About That Wisconsin Water "Czar"
For those of you who missed it in last Sunday's New York Times, there's a surplus of policy czars these days, a bad sign in itself, and the Times' reporter wonders whether the term can shake its rather negative historical roots?
And also wonders why American officials have gone back to Imperial Russia for role models.
These are good questions, and timely right here in the Badger State in light of the appointment of Wisconsin's apparent first water czar.
At least that's what the media seem to be calling him.
The word "coordinator" is in the czar's official title - - Water Conservation Coordinator, a position at the Public Service Commission - - but copy editors and other news types hate the word "coordinator."
It's long and bureaucratic-sounding.
Czar is sexier, but, if you think about it, it's pretty much outside of the mainstream of democratic and American traditions and office-holders.
Maybe the message gurus up at the Capitol and reporters could simply agree begin to call Mr. Jeff Ripp something simple and descriptive, like Wisconsin water policy director, or maybe even chief.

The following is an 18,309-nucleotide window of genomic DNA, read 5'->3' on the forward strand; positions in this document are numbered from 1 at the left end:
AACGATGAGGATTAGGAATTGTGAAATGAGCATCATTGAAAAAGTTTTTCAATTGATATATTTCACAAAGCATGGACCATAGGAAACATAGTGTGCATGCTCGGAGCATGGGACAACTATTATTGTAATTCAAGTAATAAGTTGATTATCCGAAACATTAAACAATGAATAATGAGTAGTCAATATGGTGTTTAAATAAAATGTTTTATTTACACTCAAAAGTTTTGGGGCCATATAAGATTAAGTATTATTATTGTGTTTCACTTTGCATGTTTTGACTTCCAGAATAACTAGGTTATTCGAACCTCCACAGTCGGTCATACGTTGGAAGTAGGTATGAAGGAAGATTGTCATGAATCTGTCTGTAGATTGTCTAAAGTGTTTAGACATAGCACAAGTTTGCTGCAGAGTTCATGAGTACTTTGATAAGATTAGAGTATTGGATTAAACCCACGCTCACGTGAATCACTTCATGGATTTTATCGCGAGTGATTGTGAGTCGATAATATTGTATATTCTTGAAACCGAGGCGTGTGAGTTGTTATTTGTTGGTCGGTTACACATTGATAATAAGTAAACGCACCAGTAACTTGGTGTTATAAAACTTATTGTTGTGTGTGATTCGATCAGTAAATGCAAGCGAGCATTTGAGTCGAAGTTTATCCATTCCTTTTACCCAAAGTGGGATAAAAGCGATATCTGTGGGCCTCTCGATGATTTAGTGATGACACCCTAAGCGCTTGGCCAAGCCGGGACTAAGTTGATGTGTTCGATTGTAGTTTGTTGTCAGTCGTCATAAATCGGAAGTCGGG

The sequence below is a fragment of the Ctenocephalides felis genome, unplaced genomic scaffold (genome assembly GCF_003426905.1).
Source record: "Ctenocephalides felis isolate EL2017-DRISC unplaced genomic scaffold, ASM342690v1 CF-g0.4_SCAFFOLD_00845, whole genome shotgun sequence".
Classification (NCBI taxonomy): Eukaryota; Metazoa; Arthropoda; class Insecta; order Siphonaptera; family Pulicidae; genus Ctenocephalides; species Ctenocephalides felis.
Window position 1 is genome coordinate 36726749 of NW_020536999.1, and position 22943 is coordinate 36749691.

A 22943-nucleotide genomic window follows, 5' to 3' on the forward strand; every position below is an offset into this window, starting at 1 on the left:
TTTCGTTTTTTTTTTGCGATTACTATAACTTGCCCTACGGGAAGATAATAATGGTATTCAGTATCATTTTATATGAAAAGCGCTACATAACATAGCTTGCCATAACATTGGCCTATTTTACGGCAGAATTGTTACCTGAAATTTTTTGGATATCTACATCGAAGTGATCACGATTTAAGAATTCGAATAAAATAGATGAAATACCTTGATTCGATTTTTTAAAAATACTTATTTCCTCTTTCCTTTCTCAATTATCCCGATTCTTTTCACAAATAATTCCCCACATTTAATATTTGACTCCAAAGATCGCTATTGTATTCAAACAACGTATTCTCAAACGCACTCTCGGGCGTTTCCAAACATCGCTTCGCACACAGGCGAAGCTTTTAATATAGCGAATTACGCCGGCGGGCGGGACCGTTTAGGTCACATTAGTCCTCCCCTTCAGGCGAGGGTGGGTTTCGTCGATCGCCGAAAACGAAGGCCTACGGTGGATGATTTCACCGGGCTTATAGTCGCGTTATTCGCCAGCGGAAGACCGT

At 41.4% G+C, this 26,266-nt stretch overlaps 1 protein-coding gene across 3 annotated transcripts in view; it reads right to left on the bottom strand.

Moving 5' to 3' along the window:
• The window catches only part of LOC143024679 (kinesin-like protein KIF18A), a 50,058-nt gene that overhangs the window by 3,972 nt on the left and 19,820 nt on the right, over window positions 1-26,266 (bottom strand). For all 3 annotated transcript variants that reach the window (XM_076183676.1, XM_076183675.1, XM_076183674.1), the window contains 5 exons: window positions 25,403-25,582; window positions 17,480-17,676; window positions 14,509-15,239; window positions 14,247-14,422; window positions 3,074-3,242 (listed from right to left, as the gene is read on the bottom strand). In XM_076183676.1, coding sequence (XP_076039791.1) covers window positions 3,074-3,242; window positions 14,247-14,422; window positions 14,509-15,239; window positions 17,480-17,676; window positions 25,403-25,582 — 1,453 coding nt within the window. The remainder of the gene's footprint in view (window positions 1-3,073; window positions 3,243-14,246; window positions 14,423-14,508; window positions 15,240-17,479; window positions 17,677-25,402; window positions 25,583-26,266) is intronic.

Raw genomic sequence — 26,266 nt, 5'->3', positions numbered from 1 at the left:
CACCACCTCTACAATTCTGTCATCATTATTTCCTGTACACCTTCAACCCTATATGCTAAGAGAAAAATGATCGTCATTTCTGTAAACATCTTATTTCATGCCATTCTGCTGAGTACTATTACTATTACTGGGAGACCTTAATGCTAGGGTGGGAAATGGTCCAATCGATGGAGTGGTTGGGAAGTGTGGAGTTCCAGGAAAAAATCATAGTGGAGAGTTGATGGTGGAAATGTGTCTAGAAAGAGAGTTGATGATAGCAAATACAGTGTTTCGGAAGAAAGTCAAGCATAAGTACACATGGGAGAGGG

Because Wisconsin does need a water policy coordinator, director or chief. We have serious conservation programs to write and major water policy questions to address, such as:
A regional Great Lakes water agreement to approve and implement.
Wetlands to better preserve on a consistent basis, statewide.
Major groundwater protections to work out.
Dwindling streams to revive.
And a fish virus to isolate and combat because it's spreading quickly throughout the state's waters, jeopardizing commercial and recreational fishing.
So Wisconsin needs water policy creation and some real coordination of conservation and planning.
We don't need a czar.
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